Farmers Take to the Stove and Stage in Duluth

Last night I was lucky enough to go to the local Sustainable Farming Association's annual fundraiser dinner in Duluth. For years as a caterer, I would always make a big pan of bread pudding for a donation so I knew the grub would be good because they still had local chefs prepare something for the dinner. Peace Church in Duluth is the preferred site for some local food community events. I always feel at home here because the pastor preformed our wedding so many years ago and I have always felt a kinship with the folks in the community.

The bitter cold and wind did not keep the hearty souls for showing up with the most delicious bounty. We started with the most lip smacking apple cider I have had in ages.

My companion who has an apple orchard was so inspired, after sipping she said " I have to make apple cider next year". I agreed, it was so sweet and smooth, not the least bit tart. While we were waiting for the buffet to be set up, we were entertained by the local farmers who could play a instrument. The children were playing along with their tiny instruments, and gleefully dancing to the tunes. The music was a relaxing backdrop for the evening's festivities. Along side the musicians was a silent auction that had items like cases of parsnips and carrots from the root cellar, vintage Small Farmer's Journals and home made jams and jellies.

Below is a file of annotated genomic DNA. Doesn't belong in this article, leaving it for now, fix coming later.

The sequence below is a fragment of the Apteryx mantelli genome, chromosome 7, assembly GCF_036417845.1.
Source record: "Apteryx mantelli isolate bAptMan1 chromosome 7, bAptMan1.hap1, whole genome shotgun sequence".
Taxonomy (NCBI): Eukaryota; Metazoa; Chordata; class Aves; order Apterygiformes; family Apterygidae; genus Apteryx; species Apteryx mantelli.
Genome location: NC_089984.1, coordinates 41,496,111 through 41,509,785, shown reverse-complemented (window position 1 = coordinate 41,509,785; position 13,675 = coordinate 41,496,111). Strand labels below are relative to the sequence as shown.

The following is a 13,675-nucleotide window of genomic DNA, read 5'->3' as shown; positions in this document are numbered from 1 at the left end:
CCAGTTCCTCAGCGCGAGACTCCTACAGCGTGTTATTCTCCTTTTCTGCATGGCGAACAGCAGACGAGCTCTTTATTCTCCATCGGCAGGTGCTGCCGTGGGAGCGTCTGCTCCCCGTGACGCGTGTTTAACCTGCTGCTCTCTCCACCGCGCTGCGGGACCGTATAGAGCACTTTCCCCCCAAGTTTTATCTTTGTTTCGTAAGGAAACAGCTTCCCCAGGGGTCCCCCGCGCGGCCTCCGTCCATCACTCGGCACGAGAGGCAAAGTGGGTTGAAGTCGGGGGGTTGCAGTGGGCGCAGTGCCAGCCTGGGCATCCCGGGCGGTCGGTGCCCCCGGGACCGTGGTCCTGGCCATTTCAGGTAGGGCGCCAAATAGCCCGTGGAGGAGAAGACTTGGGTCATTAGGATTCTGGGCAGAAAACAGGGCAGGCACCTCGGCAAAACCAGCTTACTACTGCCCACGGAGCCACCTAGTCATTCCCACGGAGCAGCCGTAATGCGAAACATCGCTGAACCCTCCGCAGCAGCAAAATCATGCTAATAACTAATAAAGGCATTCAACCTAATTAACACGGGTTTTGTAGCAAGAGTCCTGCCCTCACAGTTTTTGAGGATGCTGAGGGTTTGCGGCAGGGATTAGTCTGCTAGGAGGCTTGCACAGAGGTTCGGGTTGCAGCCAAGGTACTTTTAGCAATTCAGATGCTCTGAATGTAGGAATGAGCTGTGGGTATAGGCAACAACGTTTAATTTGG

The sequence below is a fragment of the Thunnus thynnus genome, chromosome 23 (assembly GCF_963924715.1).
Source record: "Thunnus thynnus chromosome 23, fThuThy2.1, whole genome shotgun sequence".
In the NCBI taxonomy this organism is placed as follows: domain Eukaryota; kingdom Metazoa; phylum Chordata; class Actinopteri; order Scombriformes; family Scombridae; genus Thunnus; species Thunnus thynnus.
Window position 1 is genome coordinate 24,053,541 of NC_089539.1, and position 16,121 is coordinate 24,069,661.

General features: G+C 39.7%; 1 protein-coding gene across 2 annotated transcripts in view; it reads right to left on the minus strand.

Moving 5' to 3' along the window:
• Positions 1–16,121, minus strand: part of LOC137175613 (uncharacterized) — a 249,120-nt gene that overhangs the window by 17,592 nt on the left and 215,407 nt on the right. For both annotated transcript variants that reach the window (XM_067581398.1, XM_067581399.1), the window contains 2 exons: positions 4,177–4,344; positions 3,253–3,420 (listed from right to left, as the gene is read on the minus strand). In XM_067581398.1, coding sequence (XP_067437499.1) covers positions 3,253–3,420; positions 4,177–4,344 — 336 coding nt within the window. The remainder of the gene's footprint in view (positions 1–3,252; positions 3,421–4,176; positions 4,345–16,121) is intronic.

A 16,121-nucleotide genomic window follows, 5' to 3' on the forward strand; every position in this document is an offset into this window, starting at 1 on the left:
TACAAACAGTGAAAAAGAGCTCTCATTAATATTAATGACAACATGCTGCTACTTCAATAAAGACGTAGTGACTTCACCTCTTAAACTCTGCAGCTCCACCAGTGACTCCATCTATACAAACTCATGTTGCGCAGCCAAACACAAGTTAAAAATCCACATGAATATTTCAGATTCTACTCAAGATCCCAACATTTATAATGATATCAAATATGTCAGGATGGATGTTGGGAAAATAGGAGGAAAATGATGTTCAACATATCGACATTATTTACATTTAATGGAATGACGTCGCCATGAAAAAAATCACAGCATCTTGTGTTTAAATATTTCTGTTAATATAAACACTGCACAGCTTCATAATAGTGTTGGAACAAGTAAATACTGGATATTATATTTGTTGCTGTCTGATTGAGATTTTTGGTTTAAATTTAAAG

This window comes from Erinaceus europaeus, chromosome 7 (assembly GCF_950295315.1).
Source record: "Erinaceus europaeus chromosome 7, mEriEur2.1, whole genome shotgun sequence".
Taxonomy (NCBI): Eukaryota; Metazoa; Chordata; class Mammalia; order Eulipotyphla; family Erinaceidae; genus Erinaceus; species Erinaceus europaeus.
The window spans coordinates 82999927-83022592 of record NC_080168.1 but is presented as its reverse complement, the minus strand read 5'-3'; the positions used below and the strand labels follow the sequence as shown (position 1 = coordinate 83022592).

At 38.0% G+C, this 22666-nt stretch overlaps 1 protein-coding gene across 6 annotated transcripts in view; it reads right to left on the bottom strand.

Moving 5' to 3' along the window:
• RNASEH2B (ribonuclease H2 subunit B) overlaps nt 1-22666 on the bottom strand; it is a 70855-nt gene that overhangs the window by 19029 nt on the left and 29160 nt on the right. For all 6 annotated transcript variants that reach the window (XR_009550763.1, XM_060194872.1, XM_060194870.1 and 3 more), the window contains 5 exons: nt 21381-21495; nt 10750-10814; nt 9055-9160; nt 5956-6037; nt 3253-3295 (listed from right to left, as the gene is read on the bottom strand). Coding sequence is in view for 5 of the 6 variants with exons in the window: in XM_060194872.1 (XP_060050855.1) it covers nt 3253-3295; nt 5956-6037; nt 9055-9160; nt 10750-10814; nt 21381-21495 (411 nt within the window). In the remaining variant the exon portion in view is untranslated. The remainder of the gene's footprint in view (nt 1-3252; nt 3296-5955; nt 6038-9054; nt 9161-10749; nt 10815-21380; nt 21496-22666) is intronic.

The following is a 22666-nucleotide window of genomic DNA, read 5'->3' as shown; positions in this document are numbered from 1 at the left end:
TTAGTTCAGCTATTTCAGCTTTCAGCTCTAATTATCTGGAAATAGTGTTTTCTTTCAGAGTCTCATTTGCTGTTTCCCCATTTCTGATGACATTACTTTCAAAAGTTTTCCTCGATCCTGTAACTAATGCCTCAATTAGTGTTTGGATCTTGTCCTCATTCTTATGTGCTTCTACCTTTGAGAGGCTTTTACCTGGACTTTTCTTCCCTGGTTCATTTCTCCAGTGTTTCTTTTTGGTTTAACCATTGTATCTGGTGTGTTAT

Farmers cooked and baked, along with the local cooks of note. My favorite was the sourdough breads, crusty and flavorful. I also went first for Duluth Grill's donation of polenta with goat cheese over Ratatouille with olives. The local beef showed up as a toothsome meatloaf and herbed savory meatballs. A roasted stuffed pumpkin and an array of other squash dishes adorned the table with elegance. Cabbage also made a star appearance. The sweet table was groaning with raspberry and apple pies, carrot cake and a blueberry slump. The most interesting dessert was the rice crispy bars made with wild rice. I think they popped the rice and made them into traditional rice crispy bars. The nutty flavor was addictive!

I am so happy to see there are still creative cooks that can produce such a high quality, flavorful and healthy meal with local products in December where the bitter cold is just getting started. I was grateful to be able to enjoy all the food made with love.

Farmers take to the stage

Roast stuffed Pumpkin filled with pumpkin stew

Magenta slaw never disappoints!

Squash elegance.....

Small Farmer's Journal from yesteryear is good winter reading for a farmer....

Harvest Ratatouille is my favorite harvest dish to make and freeze. Bringing out when the snow is abound reminds me of the taste of sweet fleeting summer. With produce available all year around one does not have to wait until August to have Ratatouille..


Harvest Ratatouille

Great use of vegetables from the garden. Serve over pasta or chop vegetables smaller to make a chunky spread for sandwiches.

Serving size: 6 Ingredients: 1 tablespoon olive oil 1 cup chopped yellow onion

1 teaspoon dry basil

1 teaspoon dry marjoram

1-2 teaspoons herbs De Provence 2/3 cup finely-chopped bell pepper 1 garlic clove, chopped 1 1/2 lbs globe eggplant, peeled, and cut in 1/2" cubes 1 pound green and yellow zucchini, unpeeled, and cut in 1/2" slices 3 medium tomatoes, peeled, quartered 1/2 teaspoon salt 1/4 teaspoon freshly-ground black pepper 2 tablespoons Parmesan cheese Directions:

Over medium heat in a large dutch oven heat the oil and saute the onion, dry herbs and garlic for 3 to 4 minutes until soft. Add bell pepper, garlic, eggplant, zucchini, tomatoes and salt and pepper

Cover, and cook over medium heat, stirring occasionally, for about 30 minutes or until vegetables are soft. Garnish with Parmsean cheese to serve.